Aberdeen a city set in stone

Literally translated as “between the Don and the Dee”, Aberdeen’s two bordering rivers create a beautifully Scottish backdrop to this historic and culturally rich city.  Aberdeen, also called the “Granite City” is a city with over 8,000 years of history.  It’s transformation into a place of economic importance began in 1319 when Robert the Bruce, the Scots King, introduced the Great Charter which transformed Aberdeen from an agrarian centre into property-owning and financially independent community.

The next great event to greatly impact on Aberdeen’s economy was on October 7, 1970, when underwater exploration 110 miles off the Aberdeen coast struck oil and nearly overnight, the city “between the Don and the Dee” became one of Europe’s most prosperous. The traditional textile and fishing industries were eclipsed by the quest for oil and the boom was on.

For the visitor, it is easy to see why Aberdeen is called the “Granite City” as the impressive turreted Town House in Union Street, the castellated Citadel at The Castlegate and the striking gothic Marischal College, the world’s second largest granite structure, are all fine examples of Aberdeen’s most famous export after oil.

We visited Aberdeen because that’s where my wife’s family hails from, and we were visiting places that her grandmother had described to her that were of emotional importance.  I was expecting to find a rather dour city, but was surprisingly delighted to find that Aberdeen is a really charming and lively place.  Yes, there is a lot of grey there, due to the granite buildings, but they are a pleasant, light shade of grey which seem to sparkle on sunny days.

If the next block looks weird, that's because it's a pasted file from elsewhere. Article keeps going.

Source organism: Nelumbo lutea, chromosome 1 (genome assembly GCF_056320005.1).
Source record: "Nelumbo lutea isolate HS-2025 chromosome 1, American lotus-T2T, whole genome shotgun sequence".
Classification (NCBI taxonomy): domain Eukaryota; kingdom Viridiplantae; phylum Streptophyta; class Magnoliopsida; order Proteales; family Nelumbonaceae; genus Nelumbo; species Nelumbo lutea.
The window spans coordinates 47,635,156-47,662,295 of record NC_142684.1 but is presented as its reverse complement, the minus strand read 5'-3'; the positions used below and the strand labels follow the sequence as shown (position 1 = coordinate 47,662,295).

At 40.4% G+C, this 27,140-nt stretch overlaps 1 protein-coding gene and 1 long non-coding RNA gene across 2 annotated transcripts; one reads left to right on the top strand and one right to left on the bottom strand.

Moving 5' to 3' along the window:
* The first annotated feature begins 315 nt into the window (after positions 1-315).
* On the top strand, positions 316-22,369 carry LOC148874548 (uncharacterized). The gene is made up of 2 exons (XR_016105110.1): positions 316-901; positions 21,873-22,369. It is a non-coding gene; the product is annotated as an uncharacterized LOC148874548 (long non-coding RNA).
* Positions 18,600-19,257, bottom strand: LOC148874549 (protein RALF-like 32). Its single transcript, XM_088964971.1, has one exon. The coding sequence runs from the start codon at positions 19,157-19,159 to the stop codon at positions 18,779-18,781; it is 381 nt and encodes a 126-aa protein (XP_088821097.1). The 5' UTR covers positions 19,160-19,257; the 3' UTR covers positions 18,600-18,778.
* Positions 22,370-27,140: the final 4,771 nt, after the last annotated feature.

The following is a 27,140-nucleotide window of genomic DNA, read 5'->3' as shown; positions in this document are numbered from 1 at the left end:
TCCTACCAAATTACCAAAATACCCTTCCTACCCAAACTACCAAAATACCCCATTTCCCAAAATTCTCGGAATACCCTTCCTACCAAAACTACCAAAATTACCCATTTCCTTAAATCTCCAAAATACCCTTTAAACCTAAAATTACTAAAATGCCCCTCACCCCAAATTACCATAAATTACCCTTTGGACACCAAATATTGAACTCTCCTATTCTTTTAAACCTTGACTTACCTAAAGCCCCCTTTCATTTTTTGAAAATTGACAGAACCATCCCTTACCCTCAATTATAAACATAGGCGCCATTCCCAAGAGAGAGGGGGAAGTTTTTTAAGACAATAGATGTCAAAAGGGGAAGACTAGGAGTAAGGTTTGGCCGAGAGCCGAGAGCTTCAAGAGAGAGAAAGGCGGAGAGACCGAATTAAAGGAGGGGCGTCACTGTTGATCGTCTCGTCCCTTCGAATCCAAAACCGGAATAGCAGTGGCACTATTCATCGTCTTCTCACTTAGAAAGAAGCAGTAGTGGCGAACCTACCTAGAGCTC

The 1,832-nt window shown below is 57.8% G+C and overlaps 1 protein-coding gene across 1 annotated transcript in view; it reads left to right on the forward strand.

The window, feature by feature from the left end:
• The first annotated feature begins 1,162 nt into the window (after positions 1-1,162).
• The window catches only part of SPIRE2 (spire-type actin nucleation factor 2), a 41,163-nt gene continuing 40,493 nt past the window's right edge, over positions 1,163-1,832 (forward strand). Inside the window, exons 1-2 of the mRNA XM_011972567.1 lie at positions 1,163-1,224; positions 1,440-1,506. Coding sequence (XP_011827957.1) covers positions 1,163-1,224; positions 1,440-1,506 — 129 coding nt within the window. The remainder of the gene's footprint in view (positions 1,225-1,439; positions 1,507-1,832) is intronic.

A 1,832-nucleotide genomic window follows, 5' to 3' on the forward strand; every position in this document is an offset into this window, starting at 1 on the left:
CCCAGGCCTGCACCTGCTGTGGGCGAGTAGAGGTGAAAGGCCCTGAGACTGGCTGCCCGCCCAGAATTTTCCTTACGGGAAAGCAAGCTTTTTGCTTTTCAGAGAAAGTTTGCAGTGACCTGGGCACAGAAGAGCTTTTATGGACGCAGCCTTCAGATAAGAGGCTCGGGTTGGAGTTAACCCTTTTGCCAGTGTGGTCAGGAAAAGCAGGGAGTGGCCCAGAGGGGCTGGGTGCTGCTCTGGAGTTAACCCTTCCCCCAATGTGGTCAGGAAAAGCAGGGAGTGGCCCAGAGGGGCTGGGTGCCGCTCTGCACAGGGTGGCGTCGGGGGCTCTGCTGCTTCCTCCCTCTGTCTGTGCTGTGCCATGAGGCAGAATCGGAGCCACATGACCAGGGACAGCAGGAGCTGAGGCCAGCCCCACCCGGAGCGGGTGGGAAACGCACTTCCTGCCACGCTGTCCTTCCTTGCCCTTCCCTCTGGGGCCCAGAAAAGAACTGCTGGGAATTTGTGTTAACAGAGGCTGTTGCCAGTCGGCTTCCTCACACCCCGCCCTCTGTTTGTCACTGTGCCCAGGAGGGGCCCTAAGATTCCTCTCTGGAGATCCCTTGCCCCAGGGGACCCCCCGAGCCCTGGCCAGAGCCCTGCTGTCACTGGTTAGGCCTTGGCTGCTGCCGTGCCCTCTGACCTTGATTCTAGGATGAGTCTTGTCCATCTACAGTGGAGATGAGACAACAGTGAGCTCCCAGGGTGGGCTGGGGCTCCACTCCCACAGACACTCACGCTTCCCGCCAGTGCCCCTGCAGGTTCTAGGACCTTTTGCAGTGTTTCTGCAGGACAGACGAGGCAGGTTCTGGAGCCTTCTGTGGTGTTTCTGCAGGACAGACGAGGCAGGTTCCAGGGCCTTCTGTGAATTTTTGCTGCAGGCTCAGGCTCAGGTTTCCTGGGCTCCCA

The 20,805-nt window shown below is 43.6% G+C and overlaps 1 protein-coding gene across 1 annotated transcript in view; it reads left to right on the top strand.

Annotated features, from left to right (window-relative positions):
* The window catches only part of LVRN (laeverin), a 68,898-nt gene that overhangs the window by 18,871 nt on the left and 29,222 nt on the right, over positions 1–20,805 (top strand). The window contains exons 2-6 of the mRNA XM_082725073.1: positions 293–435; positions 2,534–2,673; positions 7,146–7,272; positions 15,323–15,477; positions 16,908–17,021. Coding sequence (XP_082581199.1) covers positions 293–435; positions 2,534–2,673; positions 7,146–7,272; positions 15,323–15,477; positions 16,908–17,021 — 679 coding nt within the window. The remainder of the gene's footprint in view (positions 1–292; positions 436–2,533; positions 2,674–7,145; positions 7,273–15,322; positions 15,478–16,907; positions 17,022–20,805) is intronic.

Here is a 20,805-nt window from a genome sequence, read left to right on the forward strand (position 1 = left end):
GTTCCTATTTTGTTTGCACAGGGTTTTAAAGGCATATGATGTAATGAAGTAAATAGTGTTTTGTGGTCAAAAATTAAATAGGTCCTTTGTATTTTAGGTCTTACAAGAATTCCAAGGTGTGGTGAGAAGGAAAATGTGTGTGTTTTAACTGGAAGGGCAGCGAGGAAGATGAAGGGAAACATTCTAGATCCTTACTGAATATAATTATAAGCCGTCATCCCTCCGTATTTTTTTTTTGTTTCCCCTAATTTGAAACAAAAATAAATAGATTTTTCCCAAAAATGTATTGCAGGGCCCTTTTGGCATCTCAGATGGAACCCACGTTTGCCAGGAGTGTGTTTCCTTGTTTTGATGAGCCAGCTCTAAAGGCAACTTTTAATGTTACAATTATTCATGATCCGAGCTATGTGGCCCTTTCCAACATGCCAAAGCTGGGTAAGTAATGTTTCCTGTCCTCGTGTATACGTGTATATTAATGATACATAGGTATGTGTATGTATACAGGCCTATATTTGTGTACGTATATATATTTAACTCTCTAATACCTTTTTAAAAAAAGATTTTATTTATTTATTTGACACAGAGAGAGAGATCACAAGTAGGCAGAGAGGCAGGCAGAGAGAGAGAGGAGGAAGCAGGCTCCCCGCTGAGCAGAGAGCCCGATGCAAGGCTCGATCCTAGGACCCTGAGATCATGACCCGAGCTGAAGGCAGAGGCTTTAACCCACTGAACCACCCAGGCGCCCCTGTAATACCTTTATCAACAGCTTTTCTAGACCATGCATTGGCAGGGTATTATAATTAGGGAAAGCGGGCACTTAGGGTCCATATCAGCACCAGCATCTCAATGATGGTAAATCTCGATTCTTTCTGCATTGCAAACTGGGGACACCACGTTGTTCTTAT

Given that Aberdeen has long been a major port, the Aberdeen Maritime Museum is well worth a visit. This award-winning museum is located on the historic Shiprow and incorporates Provost Ross’s House, which was built in 1593. The Maritime Museum houses a unique collection covering shipbuilding, fast sailing ships, fishing and port history. It is also the only place in the UK where you can see displays on the North Sea oil and gas industry. Aberdeen’s excellent collections of maritime paintings and objects are utilised to the full in the new museum, with touch screen consoles, computer visual databases, education room and hands-on exhibits all adding a new dimension for visitors and bringing the drama of the North Sea industries such as offshore oil, fishing and shipping, to life.  Aberdeen Maritime Museum also offers visitors a spectacular viewpoint over the busy harbour.

Getting to Aberdeen is very easy, thanks to it being the centre for the North Sea Oil Industry.  There are plenty of connections by air, lots of rail activity, and rail is a great way to travel as the main station is right in the centre of the city.  We’d hired a car and found driving around Aberdeen to be quite easy.  Plus it gave us flexibility.  There are all levels of accommodation in Aberdeen, we chose to stay in a B&B that was close to the city centre, and loved it.

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